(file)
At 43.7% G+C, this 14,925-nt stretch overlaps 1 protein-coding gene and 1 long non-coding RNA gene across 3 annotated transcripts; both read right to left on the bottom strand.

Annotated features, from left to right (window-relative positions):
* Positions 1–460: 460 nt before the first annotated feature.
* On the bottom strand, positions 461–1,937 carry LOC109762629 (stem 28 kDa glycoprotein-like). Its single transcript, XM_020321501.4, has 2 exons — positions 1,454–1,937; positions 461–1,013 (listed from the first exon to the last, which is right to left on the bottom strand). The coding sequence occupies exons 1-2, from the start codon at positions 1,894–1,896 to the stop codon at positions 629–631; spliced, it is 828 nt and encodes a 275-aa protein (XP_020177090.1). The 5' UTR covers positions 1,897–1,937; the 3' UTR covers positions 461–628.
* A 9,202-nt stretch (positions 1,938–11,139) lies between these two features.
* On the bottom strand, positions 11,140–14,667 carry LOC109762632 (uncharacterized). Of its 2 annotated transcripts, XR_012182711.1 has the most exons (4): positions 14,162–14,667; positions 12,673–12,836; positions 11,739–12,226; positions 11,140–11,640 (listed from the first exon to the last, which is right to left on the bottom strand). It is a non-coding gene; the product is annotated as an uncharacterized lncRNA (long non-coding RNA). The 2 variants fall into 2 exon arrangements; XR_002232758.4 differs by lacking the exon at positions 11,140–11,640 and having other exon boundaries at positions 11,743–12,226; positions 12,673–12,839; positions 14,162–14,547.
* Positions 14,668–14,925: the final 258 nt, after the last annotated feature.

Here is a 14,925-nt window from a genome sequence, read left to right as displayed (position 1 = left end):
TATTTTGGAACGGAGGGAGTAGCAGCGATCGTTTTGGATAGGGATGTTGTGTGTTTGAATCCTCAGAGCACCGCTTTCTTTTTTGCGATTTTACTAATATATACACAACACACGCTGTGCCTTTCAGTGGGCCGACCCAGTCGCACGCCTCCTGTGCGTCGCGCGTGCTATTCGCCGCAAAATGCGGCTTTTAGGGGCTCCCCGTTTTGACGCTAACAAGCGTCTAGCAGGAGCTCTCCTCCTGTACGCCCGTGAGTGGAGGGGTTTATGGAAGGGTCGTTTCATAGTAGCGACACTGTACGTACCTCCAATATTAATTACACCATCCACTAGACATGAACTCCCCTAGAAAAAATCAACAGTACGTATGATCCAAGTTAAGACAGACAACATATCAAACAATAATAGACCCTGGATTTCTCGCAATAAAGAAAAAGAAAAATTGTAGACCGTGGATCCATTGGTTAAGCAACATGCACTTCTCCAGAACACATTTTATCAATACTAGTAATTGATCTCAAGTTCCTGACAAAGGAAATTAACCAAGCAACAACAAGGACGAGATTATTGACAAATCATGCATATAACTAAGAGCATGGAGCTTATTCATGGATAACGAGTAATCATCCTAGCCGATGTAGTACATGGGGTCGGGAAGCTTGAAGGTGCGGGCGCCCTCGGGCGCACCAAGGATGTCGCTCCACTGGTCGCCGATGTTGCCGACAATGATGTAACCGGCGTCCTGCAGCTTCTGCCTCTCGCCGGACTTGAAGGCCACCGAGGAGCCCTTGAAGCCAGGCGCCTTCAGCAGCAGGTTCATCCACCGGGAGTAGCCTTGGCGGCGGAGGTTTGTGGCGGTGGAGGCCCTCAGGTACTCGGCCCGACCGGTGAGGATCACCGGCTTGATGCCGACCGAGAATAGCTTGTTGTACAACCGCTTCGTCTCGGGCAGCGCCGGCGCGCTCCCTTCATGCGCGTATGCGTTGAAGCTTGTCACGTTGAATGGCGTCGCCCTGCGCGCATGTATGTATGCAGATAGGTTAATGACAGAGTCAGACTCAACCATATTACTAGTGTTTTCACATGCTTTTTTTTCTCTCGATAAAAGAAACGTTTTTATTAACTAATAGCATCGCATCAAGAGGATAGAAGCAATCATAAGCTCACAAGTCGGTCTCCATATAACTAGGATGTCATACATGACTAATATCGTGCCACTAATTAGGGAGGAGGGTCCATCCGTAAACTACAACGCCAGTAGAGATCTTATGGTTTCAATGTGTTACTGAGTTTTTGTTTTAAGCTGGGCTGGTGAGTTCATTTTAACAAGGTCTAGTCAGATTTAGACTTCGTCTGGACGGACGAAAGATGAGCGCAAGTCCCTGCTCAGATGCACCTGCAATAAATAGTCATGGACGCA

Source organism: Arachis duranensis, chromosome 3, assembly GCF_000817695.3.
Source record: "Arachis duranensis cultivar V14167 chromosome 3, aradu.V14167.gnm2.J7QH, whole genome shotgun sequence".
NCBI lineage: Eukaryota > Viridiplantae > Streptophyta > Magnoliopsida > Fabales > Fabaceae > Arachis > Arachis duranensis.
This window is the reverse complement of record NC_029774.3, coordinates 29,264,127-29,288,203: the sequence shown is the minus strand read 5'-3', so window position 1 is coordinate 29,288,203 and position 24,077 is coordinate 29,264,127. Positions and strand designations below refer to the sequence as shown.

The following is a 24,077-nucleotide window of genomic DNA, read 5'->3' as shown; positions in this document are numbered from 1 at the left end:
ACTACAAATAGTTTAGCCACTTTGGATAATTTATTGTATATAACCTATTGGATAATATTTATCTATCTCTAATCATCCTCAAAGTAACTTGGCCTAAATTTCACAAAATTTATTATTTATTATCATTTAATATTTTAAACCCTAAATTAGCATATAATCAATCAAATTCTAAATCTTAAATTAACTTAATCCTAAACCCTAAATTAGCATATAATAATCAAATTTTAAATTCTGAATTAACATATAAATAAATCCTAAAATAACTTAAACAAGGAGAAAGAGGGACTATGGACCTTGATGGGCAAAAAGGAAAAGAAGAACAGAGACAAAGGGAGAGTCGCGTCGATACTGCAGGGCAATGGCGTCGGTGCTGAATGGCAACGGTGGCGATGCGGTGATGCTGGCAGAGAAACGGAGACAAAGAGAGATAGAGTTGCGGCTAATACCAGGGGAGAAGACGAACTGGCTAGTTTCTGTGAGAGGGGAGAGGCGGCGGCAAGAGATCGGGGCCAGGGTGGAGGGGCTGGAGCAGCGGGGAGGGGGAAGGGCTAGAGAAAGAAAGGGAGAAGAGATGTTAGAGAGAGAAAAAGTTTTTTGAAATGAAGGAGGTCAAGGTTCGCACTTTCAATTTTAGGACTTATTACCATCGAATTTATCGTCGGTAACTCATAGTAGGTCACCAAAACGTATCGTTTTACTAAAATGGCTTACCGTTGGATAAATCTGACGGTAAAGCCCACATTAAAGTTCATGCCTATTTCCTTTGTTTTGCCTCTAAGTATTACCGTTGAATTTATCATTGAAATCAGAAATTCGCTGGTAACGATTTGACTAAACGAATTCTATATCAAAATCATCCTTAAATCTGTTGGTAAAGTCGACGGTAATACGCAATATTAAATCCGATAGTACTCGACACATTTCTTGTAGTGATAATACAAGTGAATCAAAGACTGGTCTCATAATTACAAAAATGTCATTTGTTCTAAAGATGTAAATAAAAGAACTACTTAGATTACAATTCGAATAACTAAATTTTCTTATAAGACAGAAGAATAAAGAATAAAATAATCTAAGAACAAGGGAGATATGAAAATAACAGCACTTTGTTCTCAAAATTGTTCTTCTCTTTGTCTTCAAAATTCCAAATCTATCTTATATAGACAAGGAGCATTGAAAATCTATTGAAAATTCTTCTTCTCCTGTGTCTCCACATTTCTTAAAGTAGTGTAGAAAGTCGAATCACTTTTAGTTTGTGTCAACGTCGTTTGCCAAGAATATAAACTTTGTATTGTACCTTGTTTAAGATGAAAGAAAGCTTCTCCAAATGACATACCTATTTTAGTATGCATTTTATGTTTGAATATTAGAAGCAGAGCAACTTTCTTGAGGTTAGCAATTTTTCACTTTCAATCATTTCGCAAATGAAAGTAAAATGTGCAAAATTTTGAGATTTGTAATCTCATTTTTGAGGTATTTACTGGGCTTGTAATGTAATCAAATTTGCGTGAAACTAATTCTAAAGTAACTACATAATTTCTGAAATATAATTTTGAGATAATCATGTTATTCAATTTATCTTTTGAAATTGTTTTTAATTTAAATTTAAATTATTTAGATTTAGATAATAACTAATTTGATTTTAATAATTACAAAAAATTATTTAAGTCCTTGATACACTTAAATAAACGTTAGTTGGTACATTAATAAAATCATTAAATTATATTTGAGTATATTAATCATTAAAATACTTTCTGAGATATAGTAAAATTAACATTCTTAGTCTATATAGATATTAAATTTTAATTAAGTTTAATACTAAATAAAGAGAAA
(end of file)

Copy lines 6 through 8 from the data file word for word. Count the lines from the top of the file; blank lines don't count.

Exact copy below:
* On the bottom strand, positions 11,140–14,667 carry LOC109762632 (uncharacterized). Of its 2 annotated transcripts, XR_012182711.1 has the most exons (4): positions 14,162–14,667; positions 12,673–12,836; positions 11,739–12,226; positions 11,140–11,640 (listed from the first exon to the last, which is right to left on the bottom strand). It is a non-coding gene; the product is annotated as an uncharacterized lncRNA (long non-coding RNA). The 2 variants fall into 2 exon arrangements; XR_002232758.4 differs by lacking the exon at positions 11,140–11,640 and having other exon boundaries at positions 11,743–12,226; positions 12,673–12,839; positions 14,162–14,547.
* Positions 14,668–14,925: the final 258 nt, after the last annotated feature.

Here is a 14,925-nt window from a genome sequence, read left to right as displayed (position 1 = left end):